Rape Culture: the sociological concept used to describe a setting in which rape is pervasive and normalized due to societal attitudes about gender and sexuality.
In a broader sense, Rape Culture is the sociological concept used to describe a setting that normalizes sexual harassment/assault due to societal attitudes about gender and sexuality. A lot of times, victims of sexual harassment and assault of diverse forms are not taken seriously when they speak; often they are stigmatized and this is regardless of their gender. The most profound statement this writer has heard that directly addresses rape and rape culture is by Jackson T. Katz; an American educator, filmmaker and author:
We talk about how many women were raped last year, not about how many men raped women. We talk about how many girls in a school district were harassed last year, not about how many boys harassed girls. We talk about how many teenage girls in the state of Vermont got pregnant last year, rather than how many men and boys impregnated teenage girls. So you can see how the user of the passive voice has a political effect. [It] shifts the focus off of men and boys and onto girls and women. Even the term ‘violence against women’ is problematic. It’s a passive construction; there’s no active agent in the sentence. It’s a bad thing that happens to women, but when you look at that term ‘violence against women’, nobody is doing it to them. It just happens to them, men aren’t even a part of it.
In the US, statistics say that one in 5 women and one in 16 men are sexually assaulted while in college. Rape is the most under reported crime; 63% of sexual assaults are not reported to police. Only 12% of child sexual abuse is reported to the authorities. In Nigeria, in a retrospective study conducted in Lagos State between January 2008 and December 2012 (the most comprehensive statistical research on the subject of sexual assault/harassment in Nigeria this author could find), results state that out of the 39,770 new gynaecological cases at the Lagos State University Teaching Hospital during this period, 304 were alleged sexual assault giving an incidence of 0.76% among hospital gynaecological consultations. Only 287 case notes had sufficient information for statistical analysis and of these, 83.6% were below 19 years, 73.1% knew their assailants and about 54.6% of the assaults occurred in neighbours’ homes.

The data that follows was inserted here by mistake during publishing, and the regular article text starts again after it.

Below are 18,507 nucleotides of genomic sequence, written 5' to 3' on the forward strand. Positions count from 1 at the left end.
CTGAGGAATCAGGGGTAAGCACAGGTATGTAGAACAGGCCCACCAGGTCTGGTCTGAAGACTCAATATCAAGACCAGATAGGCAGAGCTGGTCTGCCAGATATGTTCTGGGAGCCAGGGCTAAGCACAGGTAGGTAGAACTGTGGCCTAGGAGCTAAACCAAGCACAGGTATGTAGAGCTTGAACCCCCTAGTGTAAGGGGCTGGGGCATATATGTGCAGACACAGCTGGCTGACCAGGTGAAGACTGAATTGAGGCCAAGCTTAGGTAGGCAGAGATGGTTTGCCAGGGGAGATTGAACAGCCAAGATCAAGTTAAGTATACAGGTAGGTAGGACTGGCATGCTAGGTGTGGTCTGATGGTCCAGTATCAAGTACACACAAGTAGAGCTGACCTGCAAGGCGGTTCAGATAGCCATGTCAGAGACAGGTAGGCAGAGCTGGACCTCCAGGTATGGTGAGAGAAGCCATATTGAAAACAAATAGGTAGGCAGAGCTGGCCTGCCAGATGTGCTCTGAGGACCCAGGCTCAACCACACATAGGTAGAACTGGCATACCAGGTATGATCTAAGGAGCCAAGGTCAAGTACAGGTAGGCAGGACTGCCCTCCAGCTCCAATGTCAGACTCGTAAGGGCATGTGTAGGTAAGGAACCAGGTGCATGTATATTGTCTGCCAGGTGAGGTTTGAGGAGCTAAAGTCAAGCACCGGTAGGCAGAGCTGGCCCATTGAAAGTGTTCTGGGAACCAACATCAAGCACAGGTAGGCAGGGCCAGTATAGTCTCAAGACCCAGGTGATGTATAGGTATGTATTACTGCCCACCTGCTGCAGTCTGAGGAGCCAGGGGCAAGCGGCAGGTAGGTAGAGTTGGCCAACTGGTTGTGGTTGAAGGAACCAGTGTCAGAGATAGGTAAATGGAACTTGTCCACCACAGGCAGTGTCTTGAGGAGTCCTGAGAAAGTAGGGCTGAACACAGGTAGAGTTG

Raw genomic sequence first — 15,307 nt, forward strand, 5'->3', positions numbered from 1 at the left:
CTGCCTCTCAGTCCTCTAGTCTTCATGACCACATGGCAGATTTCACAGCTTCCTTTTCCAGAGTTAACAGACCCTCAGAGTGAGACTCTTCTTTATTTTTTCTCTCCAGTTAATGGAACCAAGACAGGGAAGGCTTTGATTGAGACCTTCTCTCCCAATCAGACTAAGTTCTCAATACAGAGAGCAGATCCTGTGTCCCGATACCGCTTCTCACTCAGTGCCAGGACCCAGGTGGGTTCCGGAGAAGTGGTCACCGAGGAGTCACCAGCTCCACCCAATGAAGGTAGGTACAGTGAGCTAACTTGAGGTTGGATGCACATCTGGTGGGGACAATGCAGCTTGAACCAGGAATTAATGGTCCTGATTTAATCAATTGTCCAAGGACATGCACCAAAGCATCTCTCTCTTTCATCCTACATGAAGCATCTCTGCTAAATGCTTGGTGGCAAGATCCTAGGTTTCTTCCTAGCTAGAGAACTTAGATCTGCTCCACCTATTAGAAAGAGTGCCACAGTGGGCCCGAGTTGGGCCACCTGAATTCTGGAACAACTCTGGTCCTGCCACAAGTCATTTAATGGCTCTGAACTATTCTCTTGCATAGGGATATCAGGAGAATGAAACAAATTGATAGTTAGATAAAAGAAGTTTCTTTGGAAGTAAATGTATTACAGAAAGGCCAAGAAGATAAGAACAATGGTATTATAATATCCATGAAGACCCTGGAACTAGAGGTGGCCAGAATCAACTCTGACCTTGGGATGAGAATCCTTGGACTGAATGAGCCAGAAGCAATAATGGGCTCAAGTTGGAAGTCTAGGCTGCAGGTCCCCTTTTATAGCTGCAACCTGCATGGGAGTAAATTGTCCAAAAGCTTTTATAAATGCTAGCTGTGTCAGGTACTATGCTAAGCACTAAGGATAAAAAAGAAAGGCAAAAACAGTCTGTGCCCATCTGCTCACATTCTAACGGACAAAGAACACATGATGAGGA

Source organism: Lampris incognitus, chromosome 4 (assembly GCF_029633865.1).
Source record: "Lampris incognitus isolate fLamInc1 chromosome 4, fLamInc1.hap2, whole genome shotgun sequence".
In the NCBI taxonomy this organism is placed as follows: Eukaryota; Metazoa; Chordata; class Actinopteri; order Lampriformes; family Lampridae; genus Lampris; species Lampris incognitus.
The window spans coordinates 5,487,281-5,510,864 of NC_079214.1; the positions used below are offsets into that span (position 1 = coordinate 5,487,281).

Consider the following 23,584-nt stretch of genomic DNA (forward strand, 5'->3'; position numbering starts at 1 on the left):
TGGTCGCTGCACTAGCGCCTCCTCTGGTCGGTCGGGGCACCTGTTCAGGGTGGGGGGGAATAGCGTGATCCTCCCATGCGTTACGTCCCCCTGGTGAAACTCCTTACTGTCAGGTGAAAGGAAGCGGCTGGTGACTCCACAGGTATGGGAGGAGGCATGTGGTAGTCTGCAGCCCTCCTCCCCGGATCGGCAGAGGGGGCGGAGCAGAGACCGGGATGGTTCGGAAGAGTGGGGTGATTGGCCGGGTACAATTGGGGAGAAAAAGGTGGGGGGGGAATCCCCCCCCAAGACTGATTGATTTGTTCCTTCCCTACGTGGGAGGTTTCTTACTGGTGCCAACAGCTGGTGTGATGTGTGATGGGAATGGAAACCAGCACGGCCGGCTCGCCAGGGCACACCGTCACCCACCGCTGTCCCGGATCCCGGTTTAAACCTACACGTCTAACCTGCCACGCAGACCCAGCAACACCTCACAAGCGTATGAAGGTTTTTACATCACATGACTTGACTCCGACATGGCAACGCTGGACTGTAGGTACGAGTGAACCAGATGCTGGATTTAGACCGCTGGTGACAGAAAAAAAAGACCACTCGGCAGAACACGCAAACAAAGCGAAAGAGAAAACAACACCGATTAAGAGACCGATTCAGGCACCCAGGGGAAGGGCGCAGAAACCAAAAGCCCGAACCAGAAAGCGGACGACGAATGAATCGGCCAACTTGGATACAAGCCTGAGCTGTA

While sexual assault is a terrible experience that happens to people regardless of gender, it goes without saying that women are bigger targets for sexual harassment and assault than men. This writer could also dwell on that fact and get in her feels, but she won’t. New cases of sexual harassment and assault happen every day, and while the whole world agrees that harassing or assaulting a person sexually is a heinous act, we are still yet to agree on the right way to treat victims and harassers. Based on the concept that is rape culture, we have a majority of people who are rape apologists; who rationalize sexual harassment and assault and try to establish a reason why the victim was sexually harassed or assaulted, when in reality there is no justification for sex crimes.
There usually are the questions of what the victim was wearing or what kind of relationship was established between the victim and the perpetrator and when either of these questions have established answers, there is shift in spotlight from the fact a person has just been unjustly traumatized to what this person could or should have done to not have been traumatized; this is wrong. In conversations with some people about the different facets of rape culture, I have found that a lot of people actively believe that rape can be provoked and in such cases, the victim has to take some blame for pushing the perpetrator to such lengths as sexual harassment or penultimate rape; in the words of one such individual,
“it’s not rape if you’re looking for it.”.
Paradigms like these have become even bigger problems than the actual sex crimes.
“Sexual harassment/assault is bad, but what were you wearing when he/she saw you?”
“Sexual harassment/assault is a crime, but why would you go to a rave with your friends, don’t you know someone could spike your drink?”
“Sexual harassment/assault is heinous, but if my brother did it, I’d do everything in my power to keep him out of jail.”
“Sexual harassment/assault should be unthinkable, but…”
Like Lord Eddard Stark once said
“Everything before ‘but’ is horseshit”.
There needs to be an end to the rationalization/justification of sexual harassment and sex crimes. There is no reason for anyone regardless of their preferred garb or the relationship between the victim and perpetrator or even the fact that the victim may have been sexually suggestive at some point in time to sexually harass or assault another human being. It is wrong. No one should justify such physical, emotional, psychological trauma on any grounds.
What we should be doing is creating an environment for Rape Culture to NOT thrive; THERE ARE NO BUTS!
Around Africa we’ve normalized the idea of underage girls, ladies, women, getting their sexual rights forcefully taken from them by the ‘men of society’. In some cultures it’s seen as tradition, as a way for women to be treated.
Nothing more than objects to please, to clean, to use, we need to forget such idiotic ideas.
Women are beautiful beings with the same equal right be it sexual or physical, they can be whatever the choose to and no one has a right to subject them forcefully, NO BUTS.